Android Wear Developer Preview 4 is now available with easy authentication and in-app purchases
Back in September Google decided to delay the final public release of Android Wear 2.0 until next year, not obeying its initially promised "fall 2016" timeline for the outing. This was probably done in order to make sure all the new things in Android Wear 2.0 work well and the whole experience is devoid of any nasty bugs. And since there are quite a few new features in Wear 2.0, that probably makes sense.
Today Google is releasing the fourth Developer Preview of Android Wear 2.0. The previous developer-focused software brought the Play Store to your wrist, and the new version builds upon that by enabling in-app billing on your wrist. A 4-digit Google Account PIN will let you confirm purchases.
Since Android Wear 2.0 supports standalone watch apps, you're going to have to log into some of those obviously. To make this process as painless as possible, the new Developer Preview has "seamless authentication" built-in. You tap a button on the watch that will open an authentication screen on your phone - and you can enter your details there, which should be a lot easier than on your watch.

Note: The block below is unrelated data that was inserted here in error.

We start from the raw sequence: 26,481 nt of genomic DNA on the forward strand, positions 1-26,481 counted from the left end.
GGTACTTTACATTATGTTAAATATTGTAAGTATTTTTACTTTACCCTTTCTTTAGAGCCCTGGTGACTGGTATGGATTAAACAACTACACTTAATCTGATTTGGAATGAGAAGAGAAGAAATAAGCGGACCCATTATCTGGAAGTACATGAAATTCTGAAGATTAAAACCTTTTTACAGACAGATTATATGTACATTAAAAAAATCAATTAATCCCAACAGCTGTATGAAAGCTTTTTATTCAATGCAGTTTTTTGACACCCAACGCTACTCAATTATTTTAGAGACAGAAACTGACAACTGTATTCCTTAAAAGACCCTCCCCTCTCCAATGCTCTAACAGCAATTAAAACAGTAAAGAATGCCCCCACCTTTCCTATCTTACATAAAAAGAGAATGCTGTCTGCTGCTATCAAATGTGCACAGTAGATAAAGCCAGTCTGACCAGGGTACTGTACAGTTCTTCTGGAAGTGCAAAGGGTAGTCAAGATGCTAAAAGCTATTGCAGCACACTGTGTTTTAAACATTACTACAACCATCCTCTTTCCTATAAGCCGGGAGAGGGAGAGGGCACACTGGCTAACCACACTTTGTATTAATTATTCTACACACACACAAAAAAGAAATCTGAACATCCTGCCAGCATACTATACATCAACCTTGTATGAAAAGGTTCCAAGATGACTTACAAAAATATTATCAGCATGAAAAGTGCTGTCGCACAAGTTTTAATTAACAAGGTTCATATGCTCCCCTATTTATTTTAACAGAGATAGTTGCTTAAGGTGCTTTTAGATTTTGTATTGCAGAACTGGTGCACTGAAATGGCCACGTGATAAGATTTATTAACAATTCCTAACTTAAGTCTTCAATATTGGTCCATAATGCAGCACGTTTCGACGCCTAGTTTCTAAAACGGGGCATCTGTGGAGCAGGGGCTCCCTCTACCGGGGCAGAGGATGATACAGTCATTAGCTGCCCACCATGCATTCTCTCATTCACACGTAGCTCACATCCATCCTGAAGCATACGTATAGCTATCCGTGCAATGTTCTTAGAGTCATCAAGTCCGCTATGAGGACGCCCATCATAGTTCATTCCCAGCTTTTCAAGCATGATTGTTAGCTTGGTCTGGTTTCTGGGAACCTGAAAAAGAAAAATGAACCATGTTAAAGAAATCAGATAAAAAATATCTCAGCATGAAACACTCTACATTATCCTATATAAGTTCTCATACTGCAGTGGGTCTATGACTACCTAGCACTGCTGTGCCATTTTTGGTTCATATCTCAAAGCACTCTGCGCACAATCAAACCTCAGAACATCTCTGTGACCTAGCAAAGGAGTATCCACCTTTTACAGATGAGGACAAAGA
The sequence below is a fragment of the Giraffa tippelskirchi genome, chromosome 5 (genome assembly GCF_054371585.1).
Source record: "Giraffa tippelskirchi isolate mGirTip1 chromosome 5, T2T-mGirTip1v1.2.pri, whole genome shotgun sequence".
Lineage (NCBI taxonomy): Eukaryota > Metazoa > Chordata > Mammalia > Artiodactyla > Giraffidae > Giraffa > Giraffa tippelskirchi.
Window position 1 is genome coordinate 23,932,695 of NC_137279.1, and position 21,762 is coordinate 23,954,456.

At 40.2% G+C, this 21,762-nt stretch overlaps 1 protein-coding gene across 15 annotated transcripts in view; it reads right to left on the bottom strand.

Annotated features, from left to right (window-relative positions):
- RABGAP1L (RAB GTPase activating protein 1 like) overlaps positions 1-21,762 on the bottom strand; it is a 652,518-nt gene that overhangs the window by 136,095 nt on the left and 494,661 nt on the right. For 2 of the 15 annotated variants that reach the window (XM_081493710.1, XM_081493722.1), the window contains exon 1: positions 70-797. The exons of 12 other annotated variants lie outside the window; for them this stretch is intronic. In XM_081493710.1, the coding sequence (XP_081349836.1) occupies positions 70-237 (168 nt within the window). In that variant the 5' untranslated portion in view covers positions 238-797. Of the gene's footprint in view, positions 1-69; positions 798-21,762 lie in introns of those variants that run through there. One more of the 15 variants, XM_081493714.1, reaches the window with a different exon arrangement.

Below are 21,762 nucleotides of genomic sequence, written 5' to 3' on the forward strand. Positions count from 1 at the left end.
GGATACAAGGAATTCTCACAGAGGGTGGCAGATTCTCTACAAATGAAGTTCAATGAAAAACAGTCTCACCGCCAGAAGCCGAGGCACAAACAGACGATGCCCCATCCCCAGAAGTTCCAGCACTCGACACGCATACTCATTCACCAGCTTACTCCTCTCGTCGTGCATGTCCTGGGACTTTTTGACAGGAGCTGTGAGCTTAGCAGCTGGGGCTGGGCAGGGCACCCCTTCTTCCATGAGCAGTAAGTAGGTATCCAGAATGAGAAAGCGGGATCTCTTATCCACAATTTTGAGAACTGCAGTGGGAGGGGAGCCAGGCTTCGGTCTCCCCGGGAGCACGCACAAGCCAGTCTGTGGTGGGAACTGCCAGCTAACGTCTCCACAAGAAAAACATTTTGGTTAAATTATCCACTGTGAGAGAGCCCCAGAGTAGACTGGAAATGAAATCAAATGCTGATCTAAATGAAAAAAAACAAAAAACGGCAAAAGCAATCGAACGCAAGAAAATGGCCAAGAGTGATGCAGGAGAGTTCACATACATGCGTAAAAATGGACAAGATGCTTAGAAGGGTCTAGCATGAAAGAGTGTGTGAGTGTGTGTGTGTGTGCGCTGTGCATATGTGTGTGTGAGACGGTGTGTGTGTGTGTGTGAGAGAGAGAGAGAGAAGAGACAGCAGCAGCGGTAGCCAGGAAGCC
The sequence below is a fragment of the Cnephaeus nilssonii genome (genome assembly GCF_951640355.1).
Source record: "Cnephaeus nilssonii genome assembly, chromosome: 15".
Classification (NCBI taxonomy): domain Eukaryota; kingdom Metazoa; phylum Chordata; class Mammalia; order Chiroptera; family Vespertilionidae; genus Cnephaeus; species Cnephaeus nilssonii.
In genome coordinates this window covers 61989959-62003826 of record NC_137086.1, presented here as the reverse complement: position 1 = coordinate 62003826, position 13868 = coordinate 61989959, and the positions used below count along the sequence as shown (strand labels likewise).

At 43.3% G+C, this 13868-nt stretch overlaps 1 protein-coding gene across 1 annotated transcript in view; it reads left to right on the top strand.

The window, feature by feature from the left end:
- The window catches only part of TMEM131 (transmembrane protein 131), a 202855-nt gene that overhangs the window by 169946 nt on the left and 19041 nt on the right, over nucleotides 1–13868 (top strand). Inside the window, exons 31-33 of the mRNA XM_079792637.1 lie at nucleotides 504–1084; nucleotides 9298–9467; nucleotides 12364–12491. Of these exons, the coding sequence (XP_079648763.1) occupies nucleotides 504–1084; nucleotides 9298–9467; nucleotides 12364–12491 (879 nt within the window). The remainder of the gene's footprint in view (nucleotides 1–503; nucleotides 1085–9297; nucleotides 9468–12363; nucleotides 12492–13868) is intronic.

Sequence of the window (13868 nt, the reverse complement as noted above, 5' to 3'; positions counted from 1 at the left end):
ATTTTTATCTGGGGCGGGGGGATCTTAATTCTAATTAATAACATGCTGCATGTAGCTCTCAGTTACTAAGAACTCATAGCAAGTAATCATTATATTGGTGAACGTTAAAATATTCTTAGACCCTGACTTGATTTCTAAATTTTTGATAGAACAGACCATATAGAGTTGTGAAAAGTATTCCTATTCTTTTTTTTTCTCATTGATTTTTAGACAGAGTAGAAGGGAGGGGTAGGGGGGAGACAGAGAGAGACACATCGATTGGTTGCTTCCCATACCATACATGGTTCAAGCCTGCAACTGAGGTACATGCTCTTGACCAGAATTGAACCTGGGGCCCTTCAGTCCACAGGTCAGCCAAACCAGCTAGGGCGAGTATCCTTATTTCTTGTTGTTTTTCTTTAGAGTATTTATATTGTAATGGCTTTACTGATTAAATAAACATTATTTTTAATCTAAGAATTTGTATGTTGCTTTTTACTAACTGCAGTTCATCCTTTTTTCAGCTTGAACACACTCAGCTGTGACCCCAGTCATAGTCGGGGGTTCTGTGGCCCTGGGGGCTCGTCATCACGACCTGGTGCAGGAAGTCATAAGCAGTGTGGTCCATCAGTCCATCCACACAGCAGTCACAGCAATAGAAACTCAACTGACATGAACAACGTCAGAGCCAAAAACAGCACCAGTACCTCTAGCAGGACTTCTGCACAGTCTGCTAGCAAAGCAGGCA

The swipe-to-dismiss gesture is back in this release, while the hardware button now maps to "power" instead of "back". From this point on, Android Wear 2.0 is compatible with Wear 1.0 apps. When you install an app on your phone that has an embedded Wear experience, you'll get a notification prompting you to install that to your watch. If you choose not to, you can do it later by selecting the app from the new "Apps you've used" section in the Play Store on Android Wear.
Finally, the build has support for burn-in protection icons for complications. Complication data providers can have special icons for screens prone to burn-in. Generally such icons will basically be the outline of the 'normal' icon in interactive mode.
Google notes that there will be an Android Wear Developer Preview 5 in the future, so this isn't the last testing release before the public version goes out. That means the Android Wear 2.0 release for consumers is probably still at least a couple of months off at this point (if there isn't going to be a sixth preview too, of course).